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Leader or manager, which one are you?

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Leader vs Manager2

“If you pick the right people and give them the opportunity to spread their wings—and put compensation as a carrier behind it—you almost don’t have to manage them.” Jack Welch

 First of all, what are the distinctions between them?

Debates regarding these two, leader VS manager, have always existed. One the one hand, as Peter Northouse explains, there are many resemblances between management and leadership, as both of them have to motivate and influence people in order to make sure the organizational goals are achieved but, on the other hand, Abraham Zaleznik considers that “business leaders have much more in common with artists than they do with the managers”.

One of the most importance differences between leaders and managers lays in the way they look at their teams: if leaders see people as their followers, managers consider their team members work for them.

Another difference is identified by Bennis and Nanus and it refers to the fact that managers are people who “do things right”, and leaders are people who “do the right thing”, this means that managers are often focused on results, while leaders focus more on the processes and how to achieve those results, especially when it comes to people.

All in all, leaders and managers are separates by the following aspects:

Leaders Managers
Are innovative Are managing
Focus on the questions What? & Why? Focus on the questions: How? & When?
Are focused on people Are focused on the system
Rely on trust Rely on control
Have a long term perspective Have a short term perspective
Defy the situations that they cannot influence Accept the situations that they cannot control
Are looking for new perspectives Are concerned about the result of the objective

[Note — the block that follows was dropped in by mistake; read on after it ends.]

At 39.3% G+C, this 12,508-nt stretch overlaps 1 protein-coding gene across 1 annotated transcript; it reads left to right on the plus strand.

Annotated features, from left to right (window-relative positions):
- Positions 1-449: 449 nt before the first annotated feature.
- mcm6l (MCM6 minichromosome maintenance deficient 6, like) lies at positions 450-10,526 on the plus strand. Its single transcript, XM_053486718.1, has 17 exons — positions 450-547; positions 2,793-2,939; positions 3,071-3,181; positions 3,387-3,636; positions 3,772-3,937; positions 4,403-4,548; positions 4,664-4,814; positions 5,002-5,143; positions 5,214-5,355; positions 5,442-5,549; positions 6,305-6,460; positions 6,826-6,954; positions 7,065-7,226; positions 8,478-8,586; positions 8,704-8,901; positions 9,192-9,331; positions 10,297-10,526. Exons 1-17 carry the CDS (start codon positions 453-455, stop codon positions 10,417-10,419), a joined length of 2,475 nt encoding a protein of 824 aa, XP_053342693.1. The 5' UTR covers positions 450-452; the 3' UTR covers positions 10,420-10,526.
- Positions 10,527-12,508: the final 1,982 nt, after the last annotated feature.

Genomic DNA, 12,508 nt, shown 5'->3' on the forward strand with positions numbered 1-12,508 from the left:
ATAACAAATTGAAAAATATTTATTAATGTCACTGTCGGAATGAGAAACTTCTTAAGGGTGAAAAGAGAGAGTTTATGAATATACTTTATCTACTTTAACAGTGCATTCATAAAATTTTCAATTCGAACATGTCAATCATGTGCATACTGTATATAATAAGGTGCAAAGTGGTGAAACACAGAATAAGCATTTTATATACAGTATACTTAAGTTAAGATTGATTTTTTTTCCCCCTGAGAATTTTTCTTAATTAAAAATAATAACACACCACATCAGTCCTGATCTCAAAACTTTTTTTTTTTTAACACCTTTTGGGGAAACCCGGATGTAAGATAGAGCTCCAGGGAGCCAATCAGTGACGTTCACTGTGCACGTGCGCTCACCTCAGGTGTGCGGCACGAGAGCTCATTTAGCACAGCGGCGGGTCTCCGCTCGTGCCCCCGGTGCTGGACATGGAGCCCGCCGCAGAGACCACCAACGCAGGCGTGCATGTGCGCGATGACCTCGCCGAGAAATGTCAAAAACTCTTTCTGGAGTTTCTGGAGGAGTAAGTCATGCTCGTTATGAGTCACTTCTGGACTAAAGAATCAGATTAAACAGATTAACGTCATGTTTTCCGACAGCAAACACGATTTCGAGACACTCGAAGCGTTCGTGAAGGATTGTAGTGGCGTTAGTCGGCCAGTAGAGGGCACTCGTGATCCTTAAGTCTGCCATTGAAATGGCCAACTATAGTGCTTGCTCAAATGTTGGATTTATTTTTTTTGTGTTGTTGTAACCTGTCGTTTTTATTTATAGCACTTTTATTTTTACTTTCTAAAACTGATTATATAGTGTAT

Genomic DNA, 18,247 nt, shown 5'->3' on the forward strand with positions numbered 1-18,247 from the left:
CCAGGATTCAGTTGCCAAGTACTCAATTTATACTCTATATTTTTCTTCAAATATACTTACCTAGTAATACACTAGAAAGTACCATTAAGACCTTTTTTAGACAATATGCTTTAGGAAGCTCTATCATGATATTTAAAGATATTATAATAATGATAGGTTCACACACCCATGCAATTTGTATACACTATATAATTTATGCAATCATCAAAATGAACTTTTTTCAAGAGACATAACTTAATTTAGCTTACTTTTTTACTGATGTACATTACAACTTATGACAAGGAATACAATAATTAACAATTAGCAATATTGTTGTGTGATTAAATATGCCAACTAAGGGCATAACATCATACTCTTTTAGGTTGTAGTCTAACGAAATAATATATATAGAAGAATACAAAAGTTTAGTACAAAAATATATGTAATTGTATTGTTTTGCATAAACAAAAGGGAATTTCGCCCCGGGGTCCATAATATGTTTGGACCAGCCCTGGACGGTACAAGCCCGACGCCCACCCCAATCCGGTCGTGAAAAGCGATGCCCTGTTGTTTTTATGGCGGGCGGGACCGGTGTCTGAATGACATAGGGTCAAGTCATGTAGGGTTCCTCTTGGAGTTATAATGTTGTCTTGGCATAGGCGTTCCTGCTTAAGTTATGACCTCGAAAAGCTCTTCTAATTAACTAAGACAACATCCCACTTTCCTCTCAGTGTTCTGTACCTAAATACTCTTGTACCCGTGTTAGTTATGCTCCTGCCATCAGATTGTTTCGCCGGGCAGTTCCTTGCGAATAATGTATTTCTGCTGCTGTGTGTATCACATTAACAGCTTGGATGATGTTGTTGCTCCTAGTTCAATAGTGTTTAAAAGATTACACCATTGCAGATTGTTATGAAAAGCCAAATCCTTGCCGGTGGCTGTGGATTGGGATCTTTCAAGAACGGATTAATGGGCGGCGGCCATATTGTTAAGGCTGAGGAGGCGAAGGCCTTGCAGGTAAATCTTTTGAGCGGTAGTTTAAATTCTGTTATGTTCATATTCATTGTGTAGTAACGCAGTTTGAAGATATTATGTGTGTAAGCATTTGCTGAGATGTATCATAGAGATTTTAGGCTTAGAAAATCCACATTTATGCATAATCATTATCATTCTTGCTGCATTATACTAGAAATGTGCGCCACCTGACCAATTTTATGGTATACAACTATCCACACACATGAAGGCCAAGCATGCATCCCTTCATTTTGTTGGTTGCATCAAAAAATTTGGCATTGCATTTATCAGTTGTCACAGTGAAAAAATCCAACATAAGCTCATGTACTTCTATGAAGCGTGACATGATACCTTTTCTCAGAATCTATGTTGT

Are creative Imitate

Being a leader involves defining and exhibiting moral and ethical courage, being an example for every person in the organization. On the other hand, the manager is the person responsible with planning and administrating the work of a group of person, coordinating and correcting them when necessary.

Management and leadership play different rolls, and not very often does a person successfully accomplish them both, simultaneously.

Every person entrusted with managing a team should have this question in mind: Am I a leader? For answering this question, it is compulsory to identify the traits and characteristics for both leaders and managers and to internalize them.

David Day and John Antonakis have identified five categories of leader attributes that can influence one’s ability to lead:

  • Cognitive abilities;
  • Leader’s personality;
  • Motivation;
  • Social appraisal and interpersonal skills;
  • Leader problem-solving skills, expertise and tacit knowledge.

On the other hand, being a good manager involves the following management abilities and skills:

The ability to motivate: beyond the fact that managers should motivate their employees, they should make sure they are motivated as well.

The ability to control emotions: the atmosphere in the organization may be influenced by the way the manager express their thoughts and offer feedback.

The sense of humor: we can consider that a good sense of humor is a great quality, in order to make the subordinates happy with their work.

Presentation skills: good managers have great presentation skills, in order to make people understand what is requested of them. In addition to this, a manager should also be persuasive.

Good listening skills: as a manager, it is very important to have the ability to listen to an employee’s point of view, in order to understand his needs.

What can a manager do in order to become a great leader?

When people get promoted and become managers, due to their experience, results and skills, things change, so developing their leadership skills should become a priority for the company. They have to participate in training or mentoring to improve their soft skills.

The first step in becoming a leader is bringing autonomy, by allowing employees to make decisions regarding their work. The next step is to create flexibility, in order to improve productivity.

Being a good professional and having excellent technical skills, which might get you promoted as a manager, will not turn you into a leader on the spot. It is a matter of identifying your soft skills gaps, working to improve them and, why not, as Eleanor Roosevelt once said, “to handle yourself, use your head; to handle others, use your heart.”

References:

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Measuring non-executive board performance. Part II – best practice: KPIs or surveys?
Employee Performance Management. The dawn of a new era
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